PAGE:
On the first occasion, they ate a large breakfast, followed by lunch and dinner. In the second session, they shifted their eating schedule to include lunch, dinner, and a large bedtime snack. Even though the total daily energy and nutrient intake was equivalent between the sessions, switching the calories from breakfast to bedtime had a significant impact on the way their bodies used the food.
The late-night eaters burned the carbohydrates in the meal at the expense of fat breakdown. Scientists refer to the breakdown of fat as lipid oxidation. And, when there is a reduction in lipid oxidation, the result is an increase in fat storage, which over time, will lead to increased weight gain (2).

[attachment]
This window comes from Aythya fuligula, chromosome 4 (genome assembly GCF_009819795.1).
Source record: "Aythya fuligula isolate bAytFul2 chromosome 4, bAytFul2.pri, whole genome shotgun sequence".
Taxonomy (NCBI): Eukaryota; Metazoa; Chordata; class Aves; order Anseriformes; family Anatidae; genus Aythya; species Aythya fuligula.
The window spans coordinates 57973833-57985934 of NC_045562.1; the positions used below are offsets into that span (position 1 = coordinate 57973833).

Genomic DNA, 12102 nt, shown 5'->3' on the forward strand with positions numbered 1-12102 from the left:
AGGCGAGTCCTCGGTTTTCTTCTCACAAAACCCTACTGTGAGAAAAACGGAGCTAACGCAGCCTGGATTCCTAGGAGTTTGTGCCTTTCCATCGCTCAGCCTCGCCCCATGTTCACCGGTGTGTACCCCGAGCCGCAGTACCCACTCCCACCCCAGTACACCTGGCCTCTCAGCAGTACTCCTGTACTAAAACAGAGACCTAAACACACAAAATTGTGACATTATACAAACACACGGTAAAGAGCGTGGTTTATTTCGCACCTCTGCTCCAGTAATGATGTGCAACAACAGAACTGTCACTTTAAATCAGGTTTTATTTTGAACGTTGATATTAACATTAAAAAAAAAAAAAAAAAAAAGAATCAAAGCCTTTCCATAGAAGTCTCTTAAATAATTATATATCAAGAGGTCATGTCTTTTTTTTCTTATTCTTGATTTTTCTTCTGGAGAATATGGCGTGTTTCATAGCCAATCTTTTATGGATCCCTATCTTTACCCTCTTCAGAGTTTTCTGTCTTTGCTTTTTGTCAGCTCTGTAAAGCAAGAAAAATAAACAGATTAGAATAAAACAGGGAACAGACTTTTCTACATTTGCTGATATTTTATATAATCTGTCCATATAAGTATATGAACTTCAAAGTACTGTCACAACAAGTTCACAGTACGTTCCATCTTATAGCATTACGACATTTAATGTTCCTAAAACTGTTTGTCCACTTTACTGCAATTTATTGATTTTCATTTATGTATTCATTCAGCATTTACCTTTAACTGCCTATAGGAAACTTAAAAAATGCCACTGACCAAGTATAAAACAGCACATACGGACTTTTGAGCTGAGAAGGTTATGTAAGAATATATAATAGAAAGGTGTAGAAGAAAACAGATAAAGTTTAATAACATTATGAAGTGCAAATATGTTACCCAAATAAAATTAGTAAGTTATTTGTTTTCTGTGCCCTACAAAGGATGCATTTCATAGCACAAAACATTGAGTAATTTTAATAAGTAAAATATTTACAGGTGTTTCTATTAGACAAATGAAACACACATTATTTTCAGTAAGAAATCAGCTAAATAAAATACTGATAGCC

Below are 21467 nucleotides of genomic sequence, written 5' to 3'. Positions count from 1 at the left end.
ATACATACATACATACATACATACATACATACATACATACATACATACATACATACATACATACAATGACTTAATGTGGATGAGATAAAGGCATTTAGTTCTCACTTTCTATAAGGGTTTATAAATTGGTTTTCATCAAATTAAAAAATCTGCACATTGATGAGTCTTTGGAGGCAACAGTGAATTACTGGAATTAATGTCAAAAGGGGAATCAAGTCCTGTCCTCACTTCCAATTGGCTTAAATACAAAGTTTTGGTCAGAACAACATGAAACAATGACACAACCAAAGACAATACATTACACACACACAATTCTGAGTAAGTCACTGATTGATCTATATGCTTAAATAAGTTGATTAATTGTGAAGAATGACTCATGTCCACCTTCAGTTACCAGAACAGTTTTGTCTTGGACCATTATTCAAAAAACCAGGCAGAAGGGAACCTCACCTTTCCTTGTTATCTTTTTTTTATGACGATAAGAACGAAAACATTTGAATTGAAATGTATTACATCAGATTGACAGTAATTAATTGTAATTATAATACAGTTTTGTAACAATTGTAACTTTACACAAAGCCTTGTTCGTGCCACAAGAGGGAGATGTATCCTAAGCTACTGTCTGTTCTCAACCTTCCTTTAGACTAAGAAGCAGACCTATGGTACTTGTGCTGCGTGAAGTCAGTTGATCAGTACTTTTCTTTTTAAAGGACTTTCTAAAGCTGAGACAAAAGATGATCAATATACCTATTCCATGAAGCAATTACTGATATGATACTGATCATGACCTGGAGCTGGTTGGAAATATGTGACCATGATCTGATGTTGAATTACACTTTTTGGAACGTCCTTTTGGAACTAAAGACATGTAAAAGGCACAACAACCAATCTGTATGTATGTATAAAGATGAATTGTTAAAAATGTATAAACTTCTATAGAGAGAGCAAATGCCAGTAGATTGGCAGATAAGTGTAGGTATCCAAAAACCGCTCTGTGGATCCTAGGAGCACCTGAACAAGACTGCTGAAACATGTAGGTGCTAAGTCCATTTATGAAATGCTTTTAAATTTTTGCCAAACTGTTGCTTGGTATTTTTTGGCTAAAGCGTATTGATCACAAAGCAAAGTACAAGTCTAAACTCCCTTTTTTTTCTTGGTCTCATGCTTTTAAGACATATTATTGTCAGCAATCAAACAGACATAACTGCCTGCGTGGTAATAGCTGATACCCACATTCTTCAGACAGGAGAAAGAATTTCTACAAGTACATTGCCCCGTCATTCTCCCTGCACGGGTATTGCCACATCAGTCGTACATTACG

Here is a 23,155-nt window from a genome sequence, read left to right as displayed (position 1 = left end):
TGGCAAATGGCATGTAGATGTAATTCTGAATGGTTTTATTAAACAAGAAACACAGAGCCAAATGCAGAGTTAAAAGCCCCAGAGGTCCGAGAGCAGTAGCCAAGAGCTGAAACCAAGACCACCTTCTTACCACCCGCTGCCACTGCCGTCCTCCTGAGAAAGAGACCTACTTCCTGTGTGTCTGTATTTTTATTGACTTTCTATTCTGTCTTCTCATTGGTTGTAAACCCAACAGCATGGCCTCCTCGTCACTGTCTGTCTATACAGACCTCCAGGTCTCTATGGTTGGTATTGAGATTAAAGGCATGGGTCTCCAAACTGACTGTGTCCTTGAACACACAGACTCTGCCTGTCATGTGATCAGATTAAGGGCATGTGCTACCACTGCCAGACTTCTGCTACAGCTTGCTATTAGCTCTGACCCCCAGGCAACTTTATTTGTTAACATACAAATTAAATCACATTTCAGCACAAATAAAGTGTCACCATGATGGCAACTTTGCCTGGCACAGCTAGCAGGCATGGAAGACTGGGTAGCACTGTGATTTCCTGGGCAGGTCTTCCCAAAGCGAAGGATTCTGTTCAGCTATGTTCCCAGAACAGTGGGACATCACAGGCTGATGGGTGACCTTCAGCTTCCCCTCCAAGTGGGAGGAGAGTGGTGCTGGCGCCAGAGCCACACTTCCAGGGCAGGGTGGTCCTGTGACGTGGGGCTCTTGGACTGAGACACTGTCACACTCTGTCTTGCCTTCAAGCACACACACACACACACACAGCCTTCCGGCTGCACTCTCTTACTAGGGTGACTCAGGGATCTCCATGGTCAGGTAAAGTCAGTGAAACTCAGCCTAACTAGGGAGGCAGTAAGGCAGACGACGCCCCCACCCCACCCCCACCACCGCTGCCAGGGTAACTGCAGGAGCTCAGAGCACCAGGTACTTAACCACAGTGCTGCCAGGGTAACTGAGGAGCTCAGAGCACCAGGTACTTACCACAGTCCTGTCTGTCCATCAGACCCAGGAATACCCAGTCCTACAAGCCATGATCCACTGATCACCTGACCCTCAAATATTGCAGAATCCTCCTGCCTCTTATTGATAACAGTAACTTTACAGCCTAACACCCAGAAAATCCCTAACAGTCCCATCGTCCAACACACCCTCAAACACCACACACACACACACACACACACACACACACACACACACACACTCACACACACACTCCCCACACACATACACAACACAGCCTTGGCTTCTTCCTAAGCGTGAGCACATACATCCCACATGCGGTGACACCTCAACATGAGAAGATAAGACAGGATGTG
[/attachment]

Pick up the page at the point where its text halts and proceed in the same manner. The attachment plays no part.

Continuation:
Elevates Fasting Blood Glucose Readings
A late-night intake of carbohydrates will have another consequence that you don’t want, which is increased blood sugar and insulin levels overnight.
Not only will those elevated levels block your body’s ability to burn fat as you sleep, but you can also wake up with a higher fasting blood glucose reading in the morning. If you are someone at risk for diabetes, you know that your morning blood glucose level is a factor that your doctor follows closely.
Bedtime Snacking and Insulin Resistance
The lack of ability to properly use calories when consumed late at night may be related to the way hormones are naturally produced as your body prepares for sleep.
At night, your body becomes less sensitive to insulin. Insulin is your energy-storing hormone. When you lack insulin sensitivity, your body can’t utilize carbohydrates and other food nutrients as efficiently.
Melatonin, which is a hormone that you probably associated with sleep, plays a role in this nightly insulin resistance. Melatonin naturally increases as we get closer to falling asleep. However, as melatonin goes up, insulin secretions go down (3).